Budget Cuts, a reality check that will inform people of exactly what AHS will be losing next year
Budget Cuts are hurting students but where and when exactly is this happening? We all hear about the financial problems of the country, Colorado as a state, our parents and our schools. We hear the word budget cuts all the time but nobody has been really telling us what and when these things will affect us. Educating our generation is the only way we are going to be able to improve in the future. With taking away money from our education, how will this generation turn out? We keep losing resource after resource and all these tools and people that make it possible to understand and apply our curriculum. “When a school loses money, resources are lost, too. Money for field trips, textbooks, lab equipment, etc. is not there and either students/parents have to pay out of their own pocket, or we just do without,” said Science Department Chair Leslie Durant.
One cut that most people know and hear about is the loss of Jessica Johnson, an English teacher at AHS. Due to the recent budget cuts she will no longer be teaching here. She will be going to Bear Creek High School. This is great news that she has a job but she will be missed here at AHS. Also she was the Imporv Coach for AHS. Who will take over and if nobody does could we possibly lose such an expressive and fun extracurricular? “Improv needs a sponsor and Ms. Johnson won’t be here next year,” said Choir Director John Miller.
We’re trying to push through these hard financial times and it’s not getting all that easier. “The cost of education is going up and funding is going down. We are having to do more with less,” said Band Director Crissy Duran.
Some people may see electives and extracurricular activities as unneeded but for some students that is where they find what they want to do or what brings them to school and some may be cut. “Other non-classroom cuts in custodial staff, busing, and extra-curricular activities will result in higher fees and a less than optimal learning environment for students,” said Social Studies Teacher Kay Evans.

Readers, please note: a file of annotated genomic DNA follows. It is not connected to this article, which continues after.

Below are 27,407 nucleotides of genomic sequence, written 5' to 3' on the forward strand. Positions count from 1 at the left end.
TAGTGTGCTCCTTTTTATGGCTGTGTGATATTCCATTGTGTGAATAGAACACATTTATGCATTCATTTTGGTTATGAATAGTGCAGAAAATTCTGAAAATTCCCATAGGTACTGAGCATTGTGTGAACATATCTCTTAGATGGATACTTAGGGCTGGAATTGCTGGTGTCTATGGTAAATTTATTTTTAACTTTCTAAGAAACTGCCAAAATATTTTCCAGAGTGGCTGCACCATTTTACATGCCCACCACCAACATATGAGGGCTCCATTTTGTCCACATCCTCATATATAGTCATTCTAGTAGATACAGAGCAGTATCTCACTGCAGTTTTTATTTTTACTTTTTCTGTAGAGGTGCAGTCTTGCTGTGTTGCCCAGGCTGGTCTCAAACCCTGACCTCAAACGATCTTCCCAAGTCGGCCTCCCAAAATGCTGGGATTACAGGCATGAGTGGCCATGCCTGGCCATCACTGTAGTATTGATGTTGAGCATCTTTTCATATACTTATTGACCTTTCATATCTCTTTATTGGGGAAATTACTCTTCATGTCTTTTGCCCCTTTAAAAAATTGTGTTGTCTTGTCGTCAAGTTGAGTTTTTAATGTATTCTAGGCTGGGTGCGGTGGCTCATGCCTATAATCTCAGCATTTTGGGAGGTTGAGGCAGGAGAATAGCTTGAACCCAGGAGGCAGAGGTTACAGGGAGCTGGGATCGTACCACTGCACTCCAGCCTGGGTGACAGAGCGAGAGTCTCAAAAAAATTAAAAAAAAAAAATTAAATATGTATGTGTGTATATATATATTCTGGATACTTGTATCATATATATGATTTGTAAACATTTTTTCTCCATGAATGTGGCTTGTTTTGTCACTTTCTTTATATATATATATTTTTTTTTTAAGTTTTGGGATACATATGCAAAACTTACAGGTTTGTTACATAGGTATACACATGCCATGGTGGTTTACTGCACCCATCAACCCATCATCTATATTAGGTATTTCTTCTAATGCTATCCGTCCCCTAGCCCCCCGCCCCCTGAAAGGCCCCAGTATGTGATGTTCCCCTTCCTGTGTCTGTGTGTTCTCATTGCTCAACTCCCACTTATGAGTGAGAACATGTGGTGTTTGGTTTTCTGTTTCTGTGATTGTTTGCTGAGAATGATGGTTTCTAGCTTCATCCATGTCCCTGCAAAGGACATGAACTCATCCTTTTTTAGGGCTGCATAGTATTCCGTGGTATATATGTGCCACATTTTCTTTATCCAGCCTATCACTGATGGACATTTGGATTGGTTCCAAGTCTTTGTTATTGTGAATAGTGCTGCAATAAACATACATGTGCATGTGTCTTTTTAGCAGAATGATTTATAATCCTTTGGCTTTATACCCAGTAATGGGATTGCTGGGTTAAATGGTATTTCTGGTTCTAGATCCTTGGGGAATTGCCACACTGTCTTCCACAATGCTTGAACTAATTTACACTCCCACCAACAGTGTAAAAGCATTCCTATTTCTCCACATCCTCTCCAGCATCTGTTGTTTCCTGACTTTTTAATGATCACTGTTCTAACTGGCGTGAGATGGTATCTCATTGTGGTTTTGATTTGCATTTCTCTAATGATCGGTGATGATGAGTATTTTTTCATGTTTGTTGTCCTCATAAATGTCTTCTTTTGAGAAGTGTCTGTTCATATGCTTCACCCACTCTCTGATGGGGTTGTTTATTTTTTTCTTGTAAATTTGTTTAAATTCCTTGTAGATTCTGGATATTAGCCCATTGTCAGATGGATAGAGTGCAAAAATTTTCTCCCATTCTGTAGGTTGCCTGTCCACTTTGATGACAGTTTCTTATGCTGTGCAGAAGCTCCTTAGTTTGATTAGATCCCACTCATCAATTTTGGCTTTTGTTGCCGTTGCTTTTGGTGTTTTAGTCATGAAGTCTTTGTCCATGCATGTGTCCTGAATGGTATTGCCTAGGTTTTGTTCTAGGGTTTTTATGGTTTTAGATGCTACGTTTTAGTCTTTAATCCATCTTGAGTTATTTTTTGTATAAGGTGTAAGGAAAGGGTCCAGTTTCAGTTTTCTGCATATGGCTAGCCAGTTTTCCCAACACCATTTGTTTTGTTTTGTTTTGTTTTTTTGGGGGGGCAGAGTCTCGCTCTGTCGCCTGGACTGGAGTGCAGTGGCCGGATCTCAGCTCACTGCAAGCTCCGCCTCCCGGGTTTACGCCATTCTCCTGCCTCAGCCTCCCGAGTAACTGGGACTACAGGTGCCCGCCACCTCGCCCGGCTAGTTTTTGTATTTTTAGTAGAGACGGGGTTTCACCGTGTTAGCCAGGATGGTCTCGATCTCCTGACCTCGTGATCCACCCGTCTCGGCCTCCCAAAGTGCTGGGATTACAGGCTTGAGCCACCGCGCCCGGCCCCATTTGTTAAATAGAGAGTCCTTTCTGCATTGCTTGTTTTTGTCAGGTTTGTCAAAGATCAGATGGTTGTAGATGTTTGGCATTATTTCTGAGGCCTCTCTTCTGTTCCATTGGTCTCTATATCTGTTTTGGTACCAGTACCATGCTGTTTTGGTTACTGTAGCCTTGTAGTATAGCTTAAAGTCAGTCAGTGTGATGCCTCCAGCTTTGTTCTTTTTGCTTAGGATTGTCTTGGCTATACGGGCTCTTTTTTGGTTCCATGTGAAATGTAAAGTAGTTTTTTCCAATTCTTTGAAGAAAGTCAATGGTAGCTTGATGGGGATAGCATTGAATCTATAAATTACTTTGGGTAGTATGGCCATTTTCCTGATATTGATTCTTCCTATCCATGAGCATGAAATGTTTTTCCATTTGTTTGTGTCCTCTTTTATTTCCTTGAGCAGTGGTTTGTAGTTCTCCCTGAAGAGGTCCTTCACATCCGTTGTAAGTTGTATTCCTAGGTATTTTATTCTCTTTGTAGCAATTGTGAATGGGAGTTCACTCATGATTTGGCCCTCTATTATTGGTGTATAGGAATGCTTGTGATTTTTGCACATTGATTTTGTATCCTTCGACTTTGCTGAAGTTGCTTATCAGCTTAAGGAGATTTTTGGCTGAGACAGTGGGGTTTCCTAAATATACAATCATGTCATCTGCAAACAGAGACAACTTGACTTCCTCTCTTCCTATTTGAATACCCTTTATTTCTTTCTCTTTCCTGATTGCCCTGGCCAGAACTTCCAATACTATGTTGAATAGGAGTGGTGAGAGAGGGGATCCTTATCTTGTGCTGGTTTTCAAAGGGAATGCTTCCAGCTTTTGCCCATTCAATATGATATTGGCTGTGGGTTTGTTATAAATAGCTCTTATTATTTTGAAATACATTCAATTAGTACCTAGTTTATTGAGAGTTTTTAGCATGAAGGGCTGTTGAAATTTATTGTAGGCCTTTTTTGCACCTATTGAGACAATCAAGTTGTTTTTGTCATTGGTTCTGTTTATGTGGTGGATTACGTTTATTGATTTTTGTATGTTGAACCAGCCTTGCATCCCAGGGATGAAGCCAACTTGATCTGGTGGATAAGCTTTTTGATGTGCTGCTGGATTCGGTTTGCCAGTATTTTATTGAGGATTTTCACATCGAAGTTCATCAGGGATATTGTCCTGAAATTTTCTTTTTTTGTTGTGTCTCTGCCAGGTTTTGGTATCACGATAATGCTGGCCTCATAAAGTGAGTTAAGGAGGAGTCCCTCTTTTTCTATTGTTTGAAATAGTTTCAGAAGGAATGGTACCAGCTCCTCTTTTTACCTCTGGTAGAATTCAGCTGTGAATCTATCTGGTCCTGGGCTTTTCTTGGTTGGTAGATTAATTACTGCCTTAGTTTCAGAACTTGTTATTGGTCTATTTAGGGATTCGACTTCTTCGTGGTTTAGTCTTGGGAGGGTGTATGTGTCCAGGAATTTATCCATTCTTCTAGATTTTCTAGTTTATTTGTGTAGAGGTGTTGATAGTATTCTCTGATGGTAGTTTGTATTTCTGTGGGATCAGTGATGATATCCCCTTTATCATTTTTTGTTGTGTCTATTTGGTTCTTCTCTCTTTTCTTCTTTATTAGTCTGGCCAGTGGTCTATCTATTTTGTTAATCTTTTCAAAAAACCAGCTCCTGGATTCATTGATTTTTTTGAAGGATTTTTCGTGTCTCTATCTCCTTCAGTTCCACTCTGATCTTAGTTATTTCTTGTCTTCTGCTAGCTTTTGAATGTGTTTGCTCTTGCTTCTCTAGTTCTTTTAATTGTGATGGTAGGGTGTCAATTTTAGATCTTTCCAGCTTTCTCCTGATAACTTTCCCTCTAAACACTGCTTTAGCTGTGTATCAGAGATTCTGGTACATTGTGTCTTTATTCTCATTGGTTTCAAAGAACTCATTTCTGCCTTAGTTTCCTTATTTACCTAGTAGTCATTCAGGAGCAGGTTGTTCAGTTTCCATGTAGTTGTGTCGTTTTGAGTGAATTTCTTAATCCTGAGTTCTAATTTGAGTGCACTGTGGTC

Things in core classes aren’t going to stay untouched either. Class sizes are going up and when there are more students and only one teacher, students lose the opportunity for one on one time with their teacher when they can’t grasp a concept or need a little extra support. “Almost all classes will be bigger, which is unfortunate. Research shows lower teacher/student ratios are better for students because they receive more individualized instruction,” said Evans.
Electives are what make school enjoyable for a lot of students. It may be an art class, theatre, computer classes, gym orchestra, band, newspaper and all the other electives that let us, as students, have fun and learn things other than what we can put on a test. “There are fewer electives for students to choose from. I know many students who requested certain classes may end up not getting them because the sections will be filled. They may be placed in classes where there is room, even if it isn’t their first choice,” said Evans.
Almost every single person will be affected, the students, teachers, custodial staff and instructional coaches. Teachers need to learn new and more effective ways to teach lessons and if they don’t then the students are the ones that will suffer. “All departments have seen cuts in their budgets over the past few years. This means less money to purchase textbooks, technology, and supplies that aid teachers in their lesson planning and students in their learning.” said Evans